Porokeratosis is a group of well-known clinically distinct entities, characterised by different clinical aspects, but sharing a single common histological aspect, namely the cornoid lamella. Usually, porokeratosis occurs in the limbs and trunk, while it rarely involves the face, especially as an exclusive, single, and solitary lesion. We report the case of a 52-year-old Caucasian woman, with an 11-month history of a 2-cm slowly growing solitary, keratotic lesion on her left cheekbone. The patient did not present other cutaneous lesions on the face, as well as in other body sites. A cutaneous biopsy showed epidermal hyperplasia with multiple, sharply defined cornoid lamella, associated with an underlying attenuation of the granular layer and scattered dyskeratotic cells in the spinous layer. The superficial dermis underneath showed a mild lymphocytic infiltrate and fibrosis with remodelled collagen bundles. A final diagnosis of solitary facial porokeratosis was made.
Porokeratosis is a group of well-known clinically distinct entities, including localised forms, such as porokeratosis of Mibelli, linear porokeratosis, punctate porokeratosis, and disseminated forms, such as actinic superficial disseminated porokeratosis and porokeratosis plantaris, palmaris et disseminata . These variants, despite being characterised by different clinical aspects, share a single common histological aspect, namely, the cornoid lamella. Porokeratosis most often occurs in the extremities and trunk, while rarely on the face .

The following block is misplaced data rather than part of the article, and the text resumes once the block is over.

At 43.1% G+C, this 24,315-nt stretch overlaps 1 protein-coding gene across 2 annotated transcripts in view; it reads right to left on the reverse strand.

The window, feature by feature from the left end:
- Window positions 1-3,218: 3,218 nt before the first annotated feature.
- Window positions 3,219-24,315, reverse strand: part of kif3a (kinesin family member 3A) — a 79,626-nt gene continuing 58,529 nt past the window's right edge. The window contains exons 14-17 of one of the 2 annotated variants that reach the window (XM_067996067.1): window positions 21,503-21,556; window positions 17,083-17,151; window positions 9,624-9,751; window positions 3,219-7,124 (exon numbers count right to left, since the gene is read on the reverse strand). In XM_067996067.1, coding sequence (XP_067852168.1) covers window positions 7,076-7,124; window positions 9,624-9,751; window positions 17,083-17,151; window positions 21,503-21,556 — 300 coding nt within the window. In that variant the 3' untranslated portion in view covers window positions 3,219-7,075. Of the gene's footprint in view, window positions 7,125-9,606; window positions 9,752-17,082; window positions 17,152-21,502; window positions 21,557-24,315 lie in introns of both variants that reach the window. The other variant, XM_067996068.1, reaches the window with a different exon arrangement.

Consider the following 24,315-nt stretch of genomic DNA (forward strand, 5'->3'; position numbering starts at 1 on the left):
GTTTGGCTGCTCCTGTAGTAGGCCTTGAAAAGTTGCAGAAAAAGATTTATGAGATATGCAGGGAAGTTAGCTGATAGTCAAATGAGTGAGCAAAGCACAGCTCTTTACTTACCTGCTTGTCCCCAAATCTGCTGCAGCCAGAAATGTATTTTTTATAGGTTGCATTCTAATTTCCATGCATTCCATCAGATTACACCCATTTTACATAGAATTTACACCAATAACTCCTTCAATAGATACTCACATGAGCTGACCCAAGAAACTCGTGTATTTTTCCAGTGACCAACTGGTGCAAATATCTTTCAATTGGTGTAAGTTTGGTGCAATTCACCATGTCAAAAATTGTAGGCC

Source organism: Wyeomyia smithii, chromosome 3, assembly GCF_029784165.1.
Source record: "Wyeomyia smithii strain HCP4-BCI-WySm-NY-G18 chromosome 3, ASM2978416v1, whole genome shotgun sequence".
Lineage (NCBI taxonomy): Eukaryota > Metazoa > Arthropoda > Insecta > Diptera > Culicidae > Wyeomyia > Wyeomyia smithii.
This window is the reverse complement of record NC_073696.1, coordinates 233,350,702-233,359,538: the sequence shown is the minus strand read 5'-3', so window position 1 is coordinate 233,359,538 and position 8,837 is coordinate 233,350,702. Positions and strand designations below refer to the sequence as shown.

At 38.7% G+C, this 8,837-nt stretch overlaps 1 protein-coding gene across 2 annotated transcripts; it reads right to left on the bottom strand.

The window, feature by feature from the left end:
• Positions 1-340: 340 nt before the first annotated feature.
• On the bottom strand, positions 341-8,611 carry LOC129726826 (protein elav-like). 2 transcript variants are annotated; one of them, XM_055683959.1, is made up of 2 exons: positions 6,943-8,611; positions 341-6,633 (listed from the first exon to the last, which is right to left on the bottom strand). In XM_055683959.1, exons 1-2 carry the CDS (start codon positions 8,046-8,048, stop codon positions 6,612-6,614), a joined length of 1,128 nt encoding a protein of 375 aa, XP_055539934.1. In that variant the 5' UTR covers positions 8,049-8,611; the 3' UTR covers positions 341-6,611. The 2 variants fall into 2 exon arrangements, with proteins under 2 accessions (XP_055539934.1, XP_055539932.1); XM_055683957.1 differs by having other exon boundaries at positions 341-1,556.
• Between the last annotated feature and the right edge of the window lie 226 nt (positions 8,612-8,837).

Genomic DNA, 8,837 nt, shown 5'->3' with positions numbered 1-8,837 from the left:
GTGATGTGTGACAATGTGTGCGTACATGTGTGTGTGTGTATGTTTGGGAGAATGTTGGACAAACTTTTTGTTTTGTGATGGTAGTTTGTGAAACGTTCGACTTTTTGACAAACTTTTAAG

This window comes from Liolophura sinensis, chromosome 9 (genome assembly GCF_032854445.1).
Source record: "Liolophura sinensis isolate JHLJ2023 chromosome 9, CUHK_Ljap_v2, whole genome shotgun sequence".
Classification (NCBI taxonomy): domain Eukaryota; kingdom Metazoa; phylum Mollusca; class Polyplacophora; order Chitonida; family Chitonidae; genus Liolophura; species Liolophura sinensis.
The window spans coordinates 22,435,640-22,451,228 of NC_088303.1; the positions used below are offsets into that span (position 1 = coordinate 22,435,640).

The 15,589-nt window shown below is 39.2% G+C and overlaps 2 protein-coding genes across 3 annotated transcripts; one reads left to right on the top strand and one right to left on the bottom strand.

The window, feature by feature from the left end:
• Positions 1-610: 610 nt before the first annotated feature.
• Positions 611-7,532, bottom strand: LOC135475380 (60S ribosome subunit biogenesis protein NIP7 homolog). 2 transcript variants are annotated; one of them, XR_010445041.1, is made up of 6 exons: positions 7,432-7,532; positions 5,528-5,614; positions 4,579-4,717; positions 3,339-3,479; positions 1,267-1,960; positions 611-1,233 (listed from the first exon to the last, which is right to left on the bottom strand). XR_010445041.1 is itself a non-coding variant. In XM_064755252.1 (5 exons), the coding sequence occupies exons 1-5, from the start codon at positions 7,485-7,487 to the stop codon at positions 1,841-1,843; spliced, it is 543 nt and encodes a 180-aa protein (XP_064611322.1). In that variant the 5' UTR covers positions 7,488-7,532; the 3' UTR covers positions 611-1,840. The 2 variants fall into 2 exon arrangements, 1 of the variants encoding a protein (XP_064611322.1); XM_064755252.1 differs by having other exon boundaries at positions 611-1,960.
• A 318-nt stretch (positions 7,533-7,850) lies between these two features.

A 52-year-old Caucasian woman was referred for an 11-month history of a 2-cm slowly growing solitary, keratotic lesion on her left cheekbone (Fig. 1a). Dermoscopy examination showed a central furrow with scar-like areas, a peripheral keratotic ridge, and scattered ectatic vessels (Fig. 1b). Her personal medical history was negative and there were no other cutaneous lesions in the remaining examined anatomic areas. Given the peculiar clinical presentation, a punch biopsy was performed on the edge of the lesion and another biopsy in the central furrow. In both cases, histological assessment showed epidermal hyperplasia, with multiple, sharply defined cornoid lamella, associated with an underlying attenuation of the granular layer and scattered dyskeratotic cells in the spinous layer. The superficial dermis showed a mild lymphocytic infiltrate and fibrosis with remodelled collagen bundles (Fig. 2a, b). A facial porokeratosis has been diagnosed and a topical treatment with 5-fluorouracil has been established, however, without any improvement. Therefore, we performed a new treatment with topical isotretinoin 0.05% cream for 16 weeks, with a partial improvement of the cutaneous lesion.
Facial lesions may occur in 15% of the patients with disseminated superficial actinic porokeratosis . However, localised forms of facial porokeratosis have been rarely reported. After the first case described by Mehregan et al. , 38 published cases of exclusive facial porokeratosis have been published so far [2‒5]. Among these, there were 22 female and 16 male patients (mean age 31 years), with the nose as the main involved site . However, an exclusive, single, and solitary lesion on the face was reported only in 3 female patients with a mean age at the diagnosis of 29 years . According to these reports , the patients referred to the duration of the lesions from 3 months to 27 years, highlighting a delay in the diagnosis. In this context, a correct clinical and histopathological correlation is of paramount importance to reach a correct diagnosis. Histological assessment with the identification of the typical cornoid lamellation plays a pivotal role. However, cornoid lamella can also be found in several inflammatory, hyperplastic, and neoplastic conditions of the skin such as seborrhoeic keratosis, scar, verruca vulgaris, milia, solar keratosis, in-situ squamous cell carcinoma, and basal cell carcinoma [1‒3, 5].